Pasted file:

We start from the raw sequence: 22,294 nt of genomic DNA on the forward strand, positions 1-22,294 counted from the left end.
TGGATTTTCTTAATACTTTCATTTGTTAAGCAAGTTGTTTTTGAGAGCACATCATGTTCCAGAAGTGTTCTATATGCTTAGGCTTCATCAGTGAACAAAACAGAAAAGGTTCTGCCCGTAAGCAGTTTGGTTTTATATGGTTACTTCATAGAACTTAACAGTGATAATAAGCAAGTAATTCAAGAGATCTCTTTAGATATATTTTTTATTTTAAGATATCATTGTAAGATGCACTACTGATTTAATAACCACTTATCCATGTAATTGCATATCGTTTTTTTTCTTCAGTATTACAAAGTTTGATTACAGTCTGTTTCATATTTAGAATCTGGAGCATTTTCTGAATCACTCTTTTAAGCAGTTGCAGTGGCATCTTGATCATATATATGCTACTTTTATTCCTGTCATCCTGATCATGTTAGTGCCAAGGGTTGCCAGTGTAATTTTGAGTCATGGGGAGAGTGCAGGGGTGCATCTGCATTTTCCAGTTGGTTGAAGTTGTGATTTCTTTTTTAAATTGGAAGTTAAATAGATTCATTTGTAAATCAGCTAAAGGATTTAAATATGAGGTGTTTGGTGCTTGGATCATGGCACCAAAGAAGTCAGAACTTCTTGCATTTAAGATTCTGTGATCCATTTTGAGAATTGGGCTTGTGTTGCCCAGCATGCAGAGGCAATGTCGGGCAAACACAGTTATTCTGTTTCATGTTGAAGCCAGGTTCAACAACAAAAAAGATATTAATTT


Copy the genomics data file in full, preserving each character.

We start from the raw sequence: 22,294 nt of genomic DNA on the forward strand, positions 1-22,294 counted from the left end.
TGGATTTTCTTAATACTTTCATTTGTTAAGCAAGTTGTTTTTGAGAGCACATCATGTTCCAGAAGTGTTCTATATGCTTAGGCTTCATCAGTGAACAAAACAGAAAAGGTTCTGCCCGTAAGCAGTTTGGTTTTATATGGTTACTTCATAGAACTTAACAGTGATAATAAGCAAGTAATTCAAGAGATCTCTTTAGATATATTTTTTATTTTAAGATATCATTGTAAGATGCACTACTGATTTAATAACCACTTATCCATGTAATTGCATATCGTTTTTTTTCTTCAGTATTACAAAGTTTGATTACAGTCTGTTTCATATTTAGAATCTGGAGCATTTTCTGAATCACTCTTTTAAGCAGTTGCAGTGGCATCTTGATCATATATATGCTACTTTTATTCCTGTCATCCTGATCATGTTAGTGCCAAGGGTTGCCAGTGTAATTTTGAGTCATGGGGAGAGTGCAGGGGTGCATCTGCATTTTCCAGTTGGTTGAAGTTGTGATTTCTTTTTTAAATTGGAAGTTAAATAGATTCATTTGTAAATCAGCTAAAGGATTTAAATATGAGGTGTTTGGTGCTTGGATCATGGCACCAAAGAAGTCAGAACTTCTTGCATTTAAGATTCTGTGATCCATTTTGAGAATTGGGCTTGTGTTGCCCAGCATGCAGAGGCAATGTCGGGCAAACACAGTTATTCTGTTTCATGTTGAAGCCAGGTTCAACAACAAAAAAGATATTAATTT